People often talk about a ‘Damascus Road experience’. There was young Saul of Tarsus, enraged with Christians, so filled with hatred that he was hunting them down, house to house, city to city.  On his way to Damascus from Jerusalem to see how many he could round up and drag off for trial and execution, a blinding light, brighter than the noonday sun we’re told,  shone around him on the road.  He fell to the ground and heard a voice asking him ‘Saul, Saul, why do you persecute me?’

Saul replied ‘Who are you, Lord?’

And the voice replied ‘I am Jesus, whom you are persecuting.  Now get up and go into the city, and you will be told what you must do.’

The rest, as they say, is history:  Saul reminds blind for 3 days, and has to be led by the hand.  He reaches Damascus where he sits in the house, fasting and praying, utterly stunned.  A disciple called Ananias is sent to him by God, to pray for him so that he is healed. Ananias isn’t too keen on this, understandably enough – he knows this guy heads up the Jerusalem Gestapo.  But he’s persuaded, and finds a very different Saul from the person he’s expecting.  From now on, Saul (to become Paul) is to channel all that energy and drive into preaching the reality of the risen Lord Jesus.

The big thing about Saul’s conversion is that it turned his life around.  It was a dramatic volte face.  From being the persecutor, he became the persecuted – indeed at one stage he has to be smuggled out of Damascus to evade the unwelcome attention of his previous bosses.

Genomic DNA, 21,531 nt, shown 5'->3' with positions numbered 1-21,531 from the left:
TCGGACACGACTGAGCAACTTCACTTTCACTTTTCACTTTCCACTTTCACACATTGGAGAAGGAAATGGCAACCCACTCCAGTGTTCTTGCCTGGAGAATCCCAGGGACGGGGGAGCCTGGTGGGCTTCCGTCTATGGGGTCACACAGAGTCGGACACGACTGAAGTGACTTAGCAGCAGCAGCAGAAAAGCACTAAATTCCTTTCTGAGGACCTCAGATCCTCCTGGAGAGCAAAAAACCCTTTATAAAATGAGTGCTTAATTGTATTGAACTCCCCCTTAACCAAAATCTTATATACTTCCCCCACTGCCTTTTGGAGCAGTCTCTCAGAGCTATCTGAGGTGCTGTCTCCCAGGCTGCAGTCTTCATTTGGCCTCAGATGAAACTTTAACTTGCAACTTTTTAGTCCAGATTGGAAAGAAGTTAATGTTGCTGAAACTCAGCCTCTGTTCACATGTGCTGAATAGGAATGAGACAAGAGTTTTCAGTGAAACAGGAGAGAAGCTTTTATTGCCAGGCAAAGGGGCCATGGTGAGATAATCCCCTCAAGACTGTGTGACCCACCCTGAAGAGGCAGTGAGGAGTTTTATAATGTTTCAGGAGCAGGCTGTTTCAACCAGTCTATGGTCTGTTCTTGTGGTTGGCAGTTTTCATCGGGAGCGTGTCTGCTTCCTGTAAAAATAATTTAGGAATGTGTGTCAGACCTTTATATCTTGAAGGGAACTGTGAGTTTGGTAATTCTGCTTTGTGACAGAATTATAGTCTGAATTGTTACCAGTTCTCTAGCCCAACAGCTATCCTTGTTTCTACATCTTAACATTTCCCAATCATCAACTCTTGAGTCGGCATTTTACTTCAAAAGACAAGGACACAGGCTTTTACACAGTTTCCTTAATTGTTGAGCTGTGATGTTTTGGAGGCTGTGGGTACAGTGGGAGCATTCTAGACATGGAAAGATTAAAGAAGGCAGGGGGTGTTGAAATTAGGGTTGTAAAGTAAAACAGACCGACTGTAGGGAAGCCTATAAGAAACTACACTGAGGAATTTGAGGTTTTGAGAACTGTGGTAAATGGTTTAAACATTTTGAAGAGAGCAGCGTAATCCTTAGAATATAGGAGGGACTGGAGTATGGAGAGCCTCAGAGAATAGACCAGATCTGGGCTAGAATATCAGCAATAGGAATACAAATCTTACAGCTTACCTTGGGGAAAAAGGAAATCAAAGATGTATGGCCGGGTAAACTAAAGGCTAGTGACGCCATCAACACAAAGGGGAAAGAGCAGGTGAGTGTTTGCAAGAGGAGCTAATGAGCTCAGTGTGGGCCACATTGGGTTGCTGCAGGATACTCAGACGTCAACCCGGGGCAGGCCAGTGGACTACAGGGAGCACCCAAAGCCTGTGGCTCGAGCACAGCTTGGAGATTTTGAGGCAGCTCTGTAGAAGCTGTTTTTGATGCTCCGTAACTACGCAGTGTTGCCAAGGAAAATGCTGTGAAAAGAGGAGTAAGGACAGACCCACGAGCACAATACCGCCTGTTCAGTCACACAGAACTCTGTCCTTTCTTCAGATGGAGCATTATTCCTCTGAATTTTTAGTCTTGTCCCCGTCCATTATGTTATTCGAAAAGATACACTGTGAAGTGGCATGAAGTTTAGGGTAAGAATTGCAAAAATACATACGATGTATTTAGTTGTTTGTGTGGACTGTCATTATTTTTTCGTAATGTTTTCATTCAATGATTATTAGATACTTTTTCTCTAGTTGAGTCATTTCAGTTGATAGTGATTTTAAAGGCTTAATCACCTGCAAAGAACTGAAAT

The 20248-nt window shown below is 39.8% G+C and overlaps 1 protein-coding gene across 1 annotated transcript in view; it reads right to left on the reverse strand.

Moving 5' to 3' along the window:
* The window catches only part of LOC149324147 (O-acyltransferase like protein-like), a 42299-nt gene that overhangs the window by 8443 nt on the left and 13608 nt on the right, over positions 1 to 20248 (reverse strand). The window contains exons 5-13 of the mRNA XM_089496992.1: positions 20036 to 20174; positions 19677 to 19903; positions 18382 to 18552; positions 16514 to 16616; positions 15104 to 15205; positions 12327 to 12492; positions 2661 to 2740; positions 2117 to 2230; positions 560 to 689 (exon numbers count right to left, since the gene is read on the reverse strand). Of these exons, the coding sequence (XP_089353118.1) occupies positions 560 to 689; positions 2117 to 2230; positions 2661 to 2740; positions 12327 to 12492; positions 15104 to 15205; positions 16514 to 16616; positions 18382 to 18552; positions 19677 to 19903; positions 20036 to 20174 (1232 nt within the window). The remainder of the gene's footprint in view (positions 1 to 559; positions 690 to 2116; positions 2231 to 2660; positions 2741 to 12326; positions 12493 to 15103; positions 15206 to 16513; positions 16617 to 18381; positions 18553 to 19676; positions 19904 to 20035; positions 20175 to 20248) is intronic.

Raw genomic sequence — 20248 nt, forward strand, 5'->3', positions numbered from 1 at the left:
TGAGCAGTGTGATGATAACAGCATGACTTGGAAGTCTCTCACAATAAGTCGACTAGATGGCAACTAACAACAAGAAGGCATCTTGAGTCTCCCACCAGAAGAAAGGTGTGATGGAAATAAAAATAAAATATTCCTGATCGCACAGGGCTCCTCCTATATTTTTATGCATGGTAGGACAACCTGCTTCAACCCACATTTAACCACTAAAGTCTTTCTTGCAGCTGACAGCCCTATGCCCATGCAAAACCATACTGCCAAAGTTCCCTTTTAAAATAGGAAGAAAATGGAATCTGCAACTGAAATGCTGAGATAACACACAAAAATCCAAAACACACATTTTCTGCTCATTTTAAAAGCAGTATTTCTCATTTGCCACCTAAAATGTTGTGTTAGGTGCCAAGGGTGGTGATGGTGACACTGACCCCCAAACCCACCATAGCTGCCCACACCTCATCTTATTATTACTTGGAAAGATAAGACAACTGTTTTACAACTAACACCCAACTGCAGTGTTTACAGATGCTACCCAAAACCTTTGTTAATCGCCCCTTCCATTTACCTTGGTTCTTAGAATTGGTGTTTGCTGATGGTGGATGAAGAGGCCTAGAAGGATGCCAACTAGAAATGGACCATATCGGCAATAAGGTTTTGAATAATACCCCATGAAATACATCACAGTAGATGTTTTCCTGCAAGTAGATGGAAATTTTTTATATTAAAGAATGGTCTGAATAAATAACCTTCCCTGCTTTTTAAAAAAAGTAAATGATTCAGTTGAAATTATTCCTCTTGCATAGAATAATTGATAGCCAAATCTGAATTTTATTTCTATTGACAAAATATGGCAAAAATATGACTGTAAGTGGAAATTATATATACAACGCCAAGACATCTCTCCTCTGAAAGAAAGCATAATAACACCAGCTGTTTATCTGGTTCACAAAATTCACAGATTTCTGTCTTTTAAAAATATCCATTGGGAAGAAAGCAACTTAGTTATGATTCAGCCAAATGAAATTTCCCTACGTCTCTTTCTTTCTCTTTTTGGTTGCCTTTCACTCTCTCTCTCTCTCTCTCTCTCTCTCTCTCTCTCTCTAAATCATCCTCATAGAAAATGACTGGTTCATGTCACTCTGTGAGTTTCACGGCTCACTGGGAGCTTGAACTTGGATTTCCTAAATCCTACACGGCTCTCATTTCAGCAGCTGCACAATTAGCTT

There are so many people with conversion experiences, each very different from the other.  C S Lewis was honest enough to admit that he was a very reluctant convert, who’d been fighting God off for a long time.  For him it was not a sudden and dramatic experience like Saul’s, but a long and slow process of thinking and reading and talking to friends, feeling the presence of God coming nearer and nearer to him even though he didn’t want it, until one evening

“I gave in, and admitted God was God, and knelt and prayed: perhaps, that night, the most dejected and reluctant convert in all England. …The Prodigal Son at least walked home on his own feet. But who can duly adore that Love which will open the high gates to a prodigal who is brought in kicking, struggling, resentful, and darting his eyes in every direction for a chance of escape? …I didn’t go to religion to make me happy. I always knew a bottle of Port would do that. If you want a religion to make you feel really comfortable, I certainly don’t recommend Christianity.” (from ‘Surprised by Joy’)

I never understand people who tell me patronisingly that of course I ‘need’ religion because I am inadequate in some way, and religion ‘props me up.’  Certainly there are untold riches in God, but he never makes any pretence about the fact that often, the way is hard and sometimes bewildering.  Saul was told how much he was going not only to do for the sake of Jesus, but also how much he was going to suffer.  It’s not an open door into an easy life – sometimes it’s quite the reverse.

But somehow, and I struggle sometimes to explain how, looking at things in the light of Jesus gives me a different perspective and outlook.  I’ll never be a Saul or Tarsus or a C S Lewis, but I know my life was changed for ever, and many like me.




  1. Thanks, Gill. “It’s not the door into an easy life – sometimes it’s quite the reverse.” Too true! I think it was in A Grief Observed that Lewis said, “Don’t talk to me about the consolation of religion…”


    1. It’s so hard for people who don’t get what they want and need from God, and so turn away from him or decide he isn’t there. It’s a very hard lesson to learn for believers, to love God for himself alone and not just for what he can give – and to find him in the heart of the darkness and the pain, not only if it all goes away. Thank you for your comment, Michael – you speak from experience and your opinion is all the more valued because of it.


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